Provenance: William Beckford, Fonthill Abbey, Wiltshire; sale, Christie's, lot 75 or 76 (9th day's sale), 18 October 1822. John Farquhar. Victor Rothschild; sale, Sotheby's, lot 20 (the pair). April 26th, 1937. Francis Stonor. Mrs. Fay Plohn; sale, Sotheby's, lot 79, October 15th, 1970. Purchased from S.J. Shrubsole Corporation, New York, 1970.
Historical context
This basket is one of a pair although the present whereabouts of the other is unknown. They were intended for bread and probably placed on the dining table or side board.
Production
The foot is cast and fastened to the upper part of the basket with eight pins; the base is fitted between the foot and basket and is not otherwise secured. The sides are formed from plaited and soldered wires. The band of reed and tie is cast and applied to the stalks.
Subjects depicted
Summary
This basket, wrought to look like woven ears of wheat, was made for the wealthy collector and patron, William Beckford (1760-1844) of Fonthill Abbey. Silver baskets were normally used to serve bread at the dinner table, but this one is extremely heavy and thus was most probably intended for display only.



By the early 19th century, the immense wealth of Britain's richest citizens enabled them to patronise the luxury trades of coach-builders, cabinet-makers and silversmiths. The Prince Regent (later George IV) and his aristocratic contemporaries set the style of what became known as the Regency period. They were indebted to the most prestigious firm of London goldsmiths of the age, Rundell, Bridge & Rundell. The company supplied silver at the forefront of fashion. Their large design studio included important artists such as John Flaxman and Jean-Jacques Boileau.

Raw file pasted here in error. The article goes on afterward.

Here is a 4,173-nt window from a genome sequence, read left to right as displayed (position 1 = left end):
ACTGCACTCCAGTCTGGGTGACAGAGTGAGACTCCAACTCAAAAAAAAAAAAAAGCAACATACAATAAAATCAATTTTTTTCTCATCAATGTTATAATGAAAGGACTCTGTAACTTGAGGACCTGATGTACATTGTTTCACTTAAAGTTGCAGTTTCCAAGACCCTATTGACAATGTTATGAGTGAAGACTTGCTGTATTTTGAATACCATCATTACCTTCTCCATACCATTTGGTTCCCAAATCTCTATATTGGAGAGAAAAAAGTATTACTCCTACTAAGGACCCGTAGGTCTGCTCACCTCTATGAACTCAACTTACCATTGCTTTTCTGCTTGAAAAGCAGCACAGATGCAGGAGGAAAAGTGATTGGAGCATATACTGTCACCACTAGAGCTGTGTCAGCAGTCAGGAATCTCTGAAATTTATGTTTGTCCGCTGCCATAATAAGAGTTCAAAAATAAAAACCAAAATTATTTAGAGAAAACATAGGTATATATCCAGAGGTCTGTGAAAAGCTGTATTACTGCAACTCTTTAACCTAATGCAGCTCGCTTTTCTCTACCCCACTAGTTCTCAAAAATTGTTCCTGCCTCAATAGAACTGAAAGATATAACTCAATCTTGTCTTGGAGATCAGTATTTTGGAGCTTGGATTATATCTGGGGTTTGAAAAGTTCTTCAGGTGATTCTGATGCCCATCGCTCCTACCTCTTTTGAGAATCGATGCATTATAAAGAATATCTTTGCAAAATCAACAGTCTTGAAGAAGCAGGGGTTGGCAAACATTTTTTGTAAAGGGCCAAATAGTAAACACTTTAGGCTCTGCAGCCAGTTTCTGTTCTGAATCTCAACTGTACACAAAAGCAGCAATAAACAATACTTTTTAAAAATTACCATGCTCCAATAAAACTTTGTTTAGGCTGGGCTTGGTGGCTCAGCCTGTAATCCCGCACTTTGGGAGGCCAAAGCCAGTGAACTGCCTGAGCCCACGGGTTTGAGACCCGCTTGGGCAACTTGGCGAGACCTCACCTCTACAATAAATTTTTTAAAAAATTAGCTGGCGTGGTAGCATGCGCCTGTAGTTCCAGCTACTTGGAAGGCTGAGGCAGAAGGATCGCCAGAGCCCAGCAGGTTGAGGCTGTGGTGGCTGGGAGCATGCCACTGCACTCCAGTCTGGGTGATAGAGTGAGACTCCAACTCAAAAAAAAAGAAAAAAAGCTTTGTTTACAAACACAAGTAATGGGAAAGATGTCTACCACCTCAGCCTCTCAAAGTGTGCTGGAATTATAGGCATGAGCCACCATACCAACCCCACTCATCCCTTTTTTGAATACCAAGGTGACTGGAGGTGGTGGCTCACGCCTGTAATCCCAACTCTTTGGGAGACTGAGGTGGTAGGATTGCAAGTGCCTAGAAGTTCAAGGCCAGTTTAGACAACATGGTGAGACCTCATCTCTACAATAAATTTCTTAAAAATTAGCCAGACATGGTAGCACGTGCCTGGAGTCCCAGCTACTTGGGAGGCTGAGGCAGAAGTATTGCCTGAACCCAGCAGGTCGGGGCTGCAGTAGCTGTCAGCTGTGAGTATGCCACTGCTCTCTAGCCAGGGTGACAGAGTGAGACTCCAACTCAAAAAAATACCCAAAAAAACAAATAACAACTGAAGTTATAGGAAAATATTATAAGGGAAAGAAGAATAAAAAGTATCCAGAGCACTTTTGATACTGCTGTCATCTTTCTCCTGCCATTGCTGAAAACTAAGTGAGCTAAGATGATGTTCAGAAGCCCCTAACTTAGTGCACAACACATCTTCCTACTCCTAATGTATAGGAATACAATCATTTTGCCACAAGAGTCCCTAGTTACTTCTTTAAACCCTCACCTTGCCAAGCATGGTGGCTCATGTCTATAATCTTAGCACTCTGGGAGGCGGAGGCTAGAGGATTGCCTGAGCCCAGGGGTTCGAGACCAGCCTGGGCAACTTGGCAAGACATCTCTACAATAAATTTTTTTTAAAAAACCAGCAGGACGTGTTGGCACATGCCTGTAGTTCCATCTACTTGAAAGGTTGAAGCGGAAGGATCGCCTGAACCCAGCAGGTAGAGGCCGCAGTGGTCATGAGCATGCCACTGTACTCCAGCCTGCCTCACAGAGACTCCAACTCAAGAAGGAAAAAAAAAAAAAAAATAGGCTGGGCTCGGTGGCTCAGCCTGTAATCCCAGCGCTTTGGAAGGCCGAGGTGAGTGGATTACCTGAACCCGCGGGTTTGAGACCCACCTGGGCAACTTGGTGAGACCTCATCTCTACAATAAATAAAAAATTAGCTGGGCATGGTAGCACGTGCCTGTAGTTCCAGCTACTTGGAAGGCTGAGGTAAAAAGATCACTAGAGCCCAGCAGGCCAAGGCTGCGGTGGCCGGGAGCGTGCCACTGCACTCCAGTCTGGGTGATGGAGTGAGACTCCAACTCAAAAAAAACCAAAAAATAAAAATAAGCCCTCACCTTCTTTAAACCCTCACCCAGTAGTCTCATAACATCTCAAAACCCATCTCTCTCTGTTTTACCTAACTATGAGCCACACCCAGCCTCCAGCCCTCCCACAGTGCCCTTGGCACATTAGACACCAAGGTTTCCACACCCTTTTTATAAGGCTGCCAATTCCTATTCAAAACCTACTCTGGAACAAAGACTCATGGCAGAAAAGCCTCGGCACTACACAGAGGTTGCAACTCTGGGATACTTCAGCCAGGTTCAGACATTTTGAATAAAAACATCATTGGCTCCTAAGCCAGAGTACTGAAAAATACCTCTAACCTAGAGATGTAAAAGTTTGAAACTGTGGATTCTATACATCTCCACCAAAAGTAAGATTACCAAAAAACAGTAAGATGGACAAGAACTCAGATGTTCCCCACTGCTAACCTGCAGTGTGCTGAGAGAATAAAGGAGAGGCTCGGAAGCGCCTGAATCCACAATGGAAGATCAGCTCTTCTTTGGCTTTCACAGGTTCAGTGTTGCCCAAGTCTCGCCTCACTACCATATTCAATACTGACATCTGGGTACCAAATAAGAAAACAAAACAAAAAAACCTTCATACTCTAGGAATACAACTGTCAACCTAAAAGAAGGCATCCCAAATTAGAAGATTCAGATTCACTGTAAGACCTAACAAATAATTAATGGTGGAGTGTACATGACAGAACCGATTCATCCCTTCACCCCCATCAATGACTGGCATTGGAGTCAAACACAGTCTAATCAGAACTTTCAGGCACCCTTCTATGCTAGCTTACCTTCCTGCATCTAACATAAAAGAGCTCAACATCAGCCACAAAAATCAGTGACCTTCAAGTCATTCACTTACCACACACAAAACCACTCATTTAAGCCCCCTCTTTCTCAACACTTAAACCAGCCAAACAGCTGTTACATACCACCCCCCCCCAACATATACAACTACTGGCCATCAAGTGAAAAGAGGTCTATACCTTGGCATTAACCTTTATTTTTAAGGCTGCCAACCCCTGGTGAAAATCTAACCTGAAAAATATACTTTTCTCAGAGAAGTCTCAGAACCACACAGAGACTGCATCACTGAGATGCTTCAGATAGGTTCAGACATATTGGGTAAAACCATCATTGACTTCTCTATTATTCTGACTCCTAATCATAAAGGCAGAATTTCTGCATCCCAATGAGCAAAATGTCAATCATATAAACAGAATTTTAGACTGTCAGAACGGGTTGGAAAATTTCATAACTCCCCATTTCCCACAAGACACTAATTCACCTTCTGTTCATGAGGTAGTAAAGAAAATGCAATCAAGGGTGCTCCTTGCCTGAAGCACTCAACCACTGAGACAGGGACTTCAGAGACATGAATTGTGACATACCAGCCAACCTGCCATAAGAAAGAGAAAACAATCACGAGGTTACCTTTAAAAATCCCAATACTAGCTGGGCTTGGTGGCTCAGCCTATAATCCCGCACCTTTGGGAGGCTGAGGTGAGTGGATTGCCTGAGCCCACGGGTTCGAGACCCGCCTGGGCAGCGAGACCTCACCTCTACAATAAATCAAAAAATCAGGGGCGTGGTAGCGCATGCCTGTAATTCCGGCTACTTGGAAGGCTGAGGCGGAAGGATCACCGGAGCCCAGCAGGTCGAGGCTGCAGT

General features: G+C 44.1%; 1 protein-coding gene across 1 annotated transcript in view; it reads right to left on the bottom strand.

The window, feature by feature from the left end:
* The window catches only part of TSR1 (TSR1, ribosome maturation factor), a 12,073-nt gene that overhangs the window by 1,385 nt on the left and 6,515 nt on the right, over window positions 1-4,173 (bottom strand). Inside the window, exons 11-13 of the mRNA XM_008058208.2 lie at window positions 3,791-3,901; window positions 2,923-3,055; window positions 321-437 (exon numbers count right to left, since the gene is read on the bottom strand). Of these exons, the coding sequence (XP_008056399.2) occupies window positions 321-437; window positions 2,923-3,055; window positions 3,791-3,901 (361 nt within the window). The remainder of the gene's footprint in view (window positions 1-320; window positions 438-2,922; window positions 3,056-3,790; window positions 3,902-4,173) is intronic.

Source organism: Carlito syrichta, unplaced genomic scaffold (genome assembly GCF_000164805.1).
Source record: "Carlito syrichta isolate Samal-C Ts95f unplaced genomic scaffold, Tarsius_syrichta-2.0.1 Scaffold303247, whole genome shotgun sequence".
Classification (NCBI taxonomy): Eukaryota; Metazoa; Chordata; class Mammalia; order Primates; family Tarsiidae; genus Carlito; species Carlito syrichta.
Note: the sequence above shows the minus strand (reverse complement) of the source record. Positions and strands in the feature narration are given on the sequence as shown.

Sir Arthur Gilbert and his wife Rosalinde formed one of the world's great decorative art collections, including silver, mosaics, enamelled portrait miniatures and gold boxes. They also collected a pair of Chinese Ch'ien-lung porcelain coffee pots ca.1736 to which the London silversmith James Aldridge added silver mounts for William Beckford in 1820-21 and a carved agate cup with with cast and engraved gilded silver mounts, 1815-20. Arthur Gilbert donated his extraordinary collection to Britain in 1996.
Bibliographic References
  • Penzer, N. M. Paul Storr, 1771-1844: Silversmith and Goldsmith. London, B. T. Batsford, 1954. Reprint. London: Spring Books, 1971, pl. X, p. 98. Schroder, Timothy, The GIlbert Collection of Gold and Silver, Los Angeles, 1988, no.86, pp.324-327.
  • Art at Auction: The Year at Sotheby's and Parke-Bernet 1970-71, London; New York: Sotheby & Co. [etc.], p. 309.
  • Hillier, Bevis. 'The Gilbert Collection of Silver'. The Connoisseur, June 1976, vol. 192, no.772, pp. 114-21.
  • Snodin, Michael and Baker, Malcolm. 'William Beckford's Silver II', The Burlington Magazine, December 1980, p. 828, Appendix E20.
  • Brett, Vanessa. The Sotheby's Directory of Silver, 1600-1940. London: Sotheby Publications, 1986, no.1112. ISBN.0856671932.
  • Schroder, Timothy. The Gilbert collection of gold and silver. Los Angeles (Los Angeles County Museum of Art) 1988, cat. no. 86, pp. 324-27. ISBN.0875871445.
  • Jones, William Ezelle, Monumental Silver: Selections from the Gilbert Collection. Los Angeles : Los Angeles County Museum of Art, 1977no.21
  • Gilbert, Arthur. Monumental Silver: The Gilbert Collection, Los Angeles, Los Angeles County Museum of Art, 1974no.11
  • Clark, Mark A., Paul Storr Silver in American Collections, Indianapolis ; Dayton, 1972no.6
Other Numbers
  • SG 33 - Arthur Gilbert Number
  • M.77.1.4 - LACMA
  • 1996.12 - The Gilbert Collection, Somerset House
  • SG 362 i - Arthur Gilbert Number
  • 2001.10 - The Gilbert Collection, Somerset House
Collection
Accession Number
LOAN:GILBERT.735-2008

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record createdJune 19, 2008